How can you arrange these 10 matches in four piles so that when you move one match from three of the piles into the fourth, you end up with the same arrangement?
Find your way through the grid starting at 2 and following these operations. What number do you end on?
How will you go about finding all the jigsaw pieces that have one peg and one hole?
In this town, houses are built with one room for each person. There are some families of seven people living in the town. In how many different ways can they build their houses?
How many different ways can you find of fitting five hexagons together? How will you know you have found all the ways?
Building up a simple Celtic knot. Try the interactivity or download the cards or have a go on squared paper.
What is the greatest number of counters you can place on the grid below without four of them lying at the corners of a square?
What is the least number of moves you can take to rearrange the bears so that no bear is next to a bear of the same colour?
How many different cuboids can you make when you use four CDs or DVDs? How about using five, then six?
Cut four triangles from a square as shown in the picture. How many different shapes can you make by fitting the four triangles back together?
When I fold a 0-20 number line, I end up with 'stacks' of numbers on top of each other. These challenges involve varying the length of the number line and investigating the 'stack totals'.
Can you work out how many cubes were used to make this open box? What size of open box could you make if you had 112 cubes?
Design an arrangement of display boards in the school hall which fits the requirements of different people.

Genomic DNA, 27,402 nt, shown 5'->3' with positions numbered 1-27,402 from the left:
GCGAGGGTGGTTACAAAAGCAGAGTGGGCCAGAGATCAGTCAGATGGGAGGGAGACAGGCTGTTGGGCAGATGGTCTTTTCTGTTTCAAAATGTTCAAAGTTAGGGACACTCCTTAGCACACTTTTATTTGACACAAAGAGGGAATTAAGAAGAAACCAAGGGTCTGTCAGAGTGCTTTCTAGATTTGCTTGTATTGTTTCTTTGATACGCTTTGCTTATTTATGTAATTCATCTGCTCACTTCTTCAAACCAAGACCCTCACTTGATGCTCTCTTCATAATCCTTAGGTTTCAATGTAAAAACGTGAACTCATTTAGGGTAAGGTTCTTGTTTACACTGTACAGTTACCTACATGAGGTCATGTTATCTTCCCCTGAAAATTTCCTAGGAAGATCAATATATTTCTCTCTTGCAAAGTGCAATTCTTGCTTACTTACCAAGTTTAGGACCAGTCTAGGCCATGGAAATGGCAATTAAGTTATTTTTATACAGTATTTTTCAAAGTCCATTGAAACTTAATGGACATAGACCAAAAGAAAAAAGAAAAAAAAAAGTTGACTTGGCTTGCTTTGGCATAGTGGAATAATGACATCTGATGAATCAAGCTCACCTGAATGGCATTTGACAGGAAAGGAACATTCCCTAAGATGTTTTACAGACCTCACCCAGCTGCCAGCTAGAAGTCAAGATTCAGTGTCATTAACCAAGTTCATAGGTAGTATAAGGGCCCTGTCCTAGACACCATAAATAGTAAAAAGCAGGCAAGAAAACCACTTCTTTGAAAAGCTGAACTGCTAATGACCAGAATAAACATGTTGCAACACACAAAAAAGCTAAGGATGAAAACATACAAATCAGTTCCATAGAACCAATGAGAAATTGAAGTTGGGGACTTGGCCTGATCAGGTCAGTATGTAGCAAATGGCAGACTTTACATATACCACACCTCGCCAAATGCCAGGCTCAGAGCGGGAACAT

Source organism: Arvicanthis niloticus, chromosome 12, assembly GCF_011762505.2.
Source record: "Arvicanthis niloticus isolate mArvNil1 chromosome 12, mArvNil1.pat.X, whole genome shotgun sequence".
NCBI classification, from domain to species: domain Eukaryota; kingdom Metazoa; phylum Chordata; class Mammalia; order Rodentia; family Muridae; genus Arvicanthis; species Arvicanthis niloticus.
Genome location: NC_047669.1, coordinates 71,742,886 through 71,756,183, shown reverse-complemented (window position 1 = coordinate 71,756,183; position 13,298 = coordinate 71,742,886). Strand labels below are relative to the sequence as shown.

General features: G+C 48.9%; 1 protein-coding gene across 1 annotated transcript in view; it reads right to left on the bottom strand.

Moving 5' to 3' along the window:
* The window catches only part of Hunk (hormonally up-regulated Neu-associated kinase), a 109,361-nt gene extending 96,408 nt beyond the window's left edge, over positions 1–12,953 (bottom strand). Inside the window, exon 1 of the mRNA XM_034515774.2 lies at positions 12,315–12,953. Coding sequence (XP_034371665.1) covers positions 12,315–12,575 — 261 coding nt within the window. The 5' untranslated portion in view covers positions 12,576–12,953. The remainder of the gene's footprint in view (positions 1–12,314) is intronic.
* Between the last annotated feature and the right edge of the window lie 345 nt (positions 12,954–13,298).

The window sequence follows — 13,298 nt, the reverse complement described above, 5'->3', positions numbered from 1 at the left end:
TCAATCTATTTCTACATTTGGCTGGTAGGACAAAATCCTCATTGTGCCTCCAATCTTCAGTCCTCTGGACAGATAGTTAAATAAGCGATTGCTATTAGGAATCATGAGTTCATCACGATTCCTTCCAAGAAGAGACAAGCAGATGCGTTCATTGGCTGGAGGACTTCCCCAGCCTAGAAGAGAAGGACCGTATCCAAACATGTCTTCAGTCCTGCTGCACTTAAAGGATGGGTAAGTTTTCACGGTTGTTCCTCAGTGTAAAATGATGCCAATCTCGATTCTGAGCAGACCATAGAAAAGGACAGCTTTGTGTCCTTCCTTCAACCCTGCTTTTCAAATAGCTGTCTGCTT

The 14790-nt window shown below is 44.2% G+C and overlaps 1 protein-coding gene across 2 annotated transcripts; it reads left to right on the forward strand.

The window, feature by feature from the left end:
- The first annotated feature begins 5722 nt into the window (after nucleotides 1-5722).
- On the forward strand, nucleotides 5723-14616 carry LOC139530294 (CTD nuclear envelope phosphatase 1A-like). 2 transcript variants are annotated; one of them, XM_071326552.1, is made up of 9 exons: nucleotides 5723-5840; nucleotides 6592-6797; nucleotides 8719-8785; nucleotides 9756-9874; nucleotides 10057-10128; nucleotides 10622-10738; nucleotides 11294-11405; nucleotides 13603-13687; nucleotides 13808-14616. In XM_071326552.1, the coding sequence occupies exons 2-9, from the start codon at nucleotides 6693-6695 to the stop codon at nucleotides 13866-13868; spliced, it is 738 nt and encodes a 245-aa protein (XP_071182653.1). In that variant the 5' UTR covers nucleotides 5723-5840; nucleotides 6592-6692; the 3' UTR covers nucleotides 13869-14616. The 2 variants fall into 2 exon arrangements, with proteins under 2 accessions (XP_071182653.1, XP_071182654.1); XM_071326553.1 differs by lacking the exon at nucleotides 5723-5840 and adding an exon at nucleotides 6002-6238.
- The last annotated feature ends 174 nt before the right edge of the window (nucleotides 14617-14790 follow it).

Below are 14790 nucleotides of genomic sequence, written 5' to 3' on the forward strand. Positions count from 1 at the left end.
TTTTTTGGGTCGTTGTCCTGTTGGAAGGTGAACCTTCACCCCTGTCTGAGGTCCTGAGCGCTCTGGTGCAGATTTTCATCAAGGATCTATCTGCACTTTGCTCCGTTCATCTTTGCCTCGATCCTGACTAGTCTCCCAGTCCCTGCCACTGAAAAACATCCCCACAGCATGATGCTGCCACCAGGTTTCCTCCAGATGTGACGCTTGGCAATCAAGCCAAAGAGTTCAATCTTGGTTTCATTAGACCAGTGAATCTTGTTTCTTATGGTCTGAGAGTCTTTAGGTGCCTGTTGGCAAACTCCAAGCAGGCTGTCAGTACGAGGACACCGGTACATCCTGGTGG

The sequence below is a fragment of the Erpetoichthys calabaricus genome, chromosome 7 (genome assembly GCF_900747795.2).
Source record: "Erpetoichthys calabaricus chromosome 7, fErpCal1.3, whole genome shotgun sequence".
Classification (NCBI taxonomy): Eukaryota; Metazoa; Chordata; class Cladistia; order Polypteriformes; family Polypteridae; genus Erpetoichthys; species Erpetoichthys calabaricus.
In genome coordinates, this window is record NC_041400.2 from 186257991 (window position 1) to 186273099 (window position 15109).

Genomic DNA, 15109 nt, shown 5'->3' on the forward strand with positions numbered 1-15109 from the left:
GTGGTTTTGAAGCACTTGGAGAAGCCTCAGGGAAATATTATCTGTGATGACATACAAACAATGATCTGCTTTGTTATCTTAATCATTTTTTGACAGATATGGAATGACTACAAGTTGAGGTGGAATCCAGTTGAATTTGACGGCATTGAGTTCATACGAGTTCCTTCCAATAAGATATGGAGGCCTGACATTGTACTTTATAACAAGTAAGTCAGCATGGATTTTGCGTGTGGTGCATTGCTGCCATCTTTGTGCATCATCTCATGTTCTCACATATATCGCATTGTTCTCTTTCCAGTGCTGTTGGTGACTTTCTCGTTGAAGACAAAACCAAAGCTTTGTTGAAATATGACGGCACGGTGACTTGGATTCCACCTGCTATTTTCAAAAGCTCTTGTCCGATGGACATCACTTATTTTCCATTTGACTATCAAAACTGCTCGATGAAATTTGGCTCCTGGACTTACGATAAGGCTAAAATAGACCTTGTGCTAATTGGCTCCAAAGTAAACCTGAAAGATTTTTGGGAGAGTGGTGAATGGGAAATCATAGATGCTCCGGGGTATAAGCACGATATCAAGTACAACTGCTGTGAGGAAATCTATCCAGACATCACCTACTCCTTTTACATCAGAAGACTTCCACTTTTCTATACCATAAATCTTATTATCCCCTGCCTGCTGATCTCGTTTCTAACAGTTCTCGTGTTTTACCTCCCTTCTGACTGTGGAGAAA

Can you fit the tangram pieces into the outlines of the lobster, yacht and cyclist?
Can you fit the tangram pieces into the outline of the child walking home from school?
Can you fit the tangram pieces into the outlines of the chairs?
On which of these shapes can you trace a path along all of its edges, without going over any edge twice?
Can you fit the tangram pieces into the outlines of these clocks?
Can you fit the tangram pieces into the outline of this shape. How would you describe it?
Use the three triangles to fill these outline shapes. Perhaps you can create some of your own shapes for a friend to fill?
Can you fit the tangram pieces into the outlines of these people?
Can you fit the tangram pieces into the outlines of the watering can and man in a boat?
Can you fit the tangram pieces into the outline of Little Ming playing the board game?
Can you fit the tangram pieces into the outline of this telephone?
Can you fit the tangram pieces into the outline of Little Fung at the table?
Can you logically construct these silhouettes using the tangram pieces?
Can you use the interactive to complete the tangrams in the shape of butterflies?
Can you fit the tangram pieces into the outline of this brazier for roasting chestnuts?
This challenge involves eight three-cube models made from interlocking cubes. Investigate different ways of putting the models together then compare your constructions.